China trims long-term iron ore contracts as glut hits market
By Manolo Serapio Jr and Ruby Lian
SINGAPORE/SHANGHAI May 30 (Reuters) - Chinese steel mills are cutting back on long-term iron ore contracts in favour of cheaper spot cargoes, confident that beaten-down prices are unlikely to rebound amid the first global ore surplus in 10 years.
Miners in Australia and Brazil, who for years have earned massive profits from China's insatiable demand for iron ore, are ramping up production at a time when steel demand growth is slowing, pushing prices down 28 percent so far this year.
Market talk is swirling that some Chinese mills have cancelled iron ore cargoes, with several traders saying up to four million tonnes have been rejected, although this could not be verified by Reuters.
Iron ore demand in China is still near record levels - April imports of 83 million tonnes were the second-highest ever - but miners such as Vale, Rio Tinto and BHP Billiton are boosting production even faster.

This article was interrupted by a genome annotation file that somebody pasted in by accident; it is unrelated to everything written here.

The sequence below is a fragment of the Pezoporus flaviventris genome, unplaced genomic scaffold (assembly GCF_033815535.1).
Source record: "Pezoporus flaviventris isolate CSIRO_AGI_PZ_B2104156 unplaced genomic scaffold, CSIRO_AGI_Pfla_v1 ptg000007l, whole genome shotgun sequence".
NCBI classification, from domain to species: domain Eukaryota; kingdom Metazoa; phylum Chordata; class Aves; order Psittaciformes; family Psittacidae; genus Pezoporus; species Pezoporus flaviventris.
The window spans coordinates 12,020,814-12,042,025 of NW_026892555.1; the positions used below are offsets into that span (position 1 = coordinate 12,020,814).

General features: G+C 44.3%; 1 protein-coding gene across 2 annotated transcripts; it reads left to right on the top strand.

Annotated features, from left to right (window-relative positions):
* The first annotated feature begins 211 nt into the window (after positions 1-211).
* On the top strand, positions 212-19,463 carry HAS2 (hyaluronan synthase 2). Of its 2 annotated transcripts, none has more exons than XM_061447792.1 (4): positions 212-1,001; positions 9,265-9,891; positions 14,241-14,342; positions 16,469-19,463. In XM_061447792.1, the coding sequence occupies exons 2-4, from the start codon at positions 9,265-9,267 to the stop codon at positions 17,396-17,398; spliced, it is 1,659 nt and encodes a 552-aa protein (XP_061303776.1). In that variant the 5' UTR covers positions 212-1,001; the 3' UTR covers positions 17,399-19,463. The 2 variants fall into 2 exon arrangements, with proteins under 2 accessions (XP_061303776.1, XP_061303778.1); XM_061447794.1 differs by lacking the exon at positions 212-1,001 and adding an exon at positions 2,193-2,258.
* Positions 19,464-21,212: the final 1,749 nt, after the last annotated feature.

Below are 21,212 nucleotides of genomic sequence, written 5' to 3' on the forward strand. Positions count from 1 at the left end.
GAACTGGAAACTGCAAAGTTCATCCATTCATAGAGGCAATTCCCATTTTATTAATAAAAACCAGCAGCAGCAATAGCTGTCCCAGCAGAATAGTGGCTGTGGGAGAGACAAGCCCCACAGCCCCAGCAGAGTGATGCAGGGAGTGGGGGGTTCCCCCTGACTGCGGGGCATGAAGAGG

"For the first time in 10 years, supply is greater than demand," Jose Carlos Martins, head of Vale's ferrous metals division, said late last month. "At the same time, demand has risen slower than expected."
Shipments from dominant producers Australia and Brazil are expected to grow by 40 percent over the four years to 2017, when annual exports will reach 1.27 billion tonnes, according to Australia's Bureau of Resources and Energy Economics.
Australian miner BC Iron said some of its customers have asked for small discounts or more flexible pricing periods, but it has not seen any cancellations.
"We certainly haven't had any even whispers of that as far as our product goes," managing director Morgan Ball told Reuters. Continuación...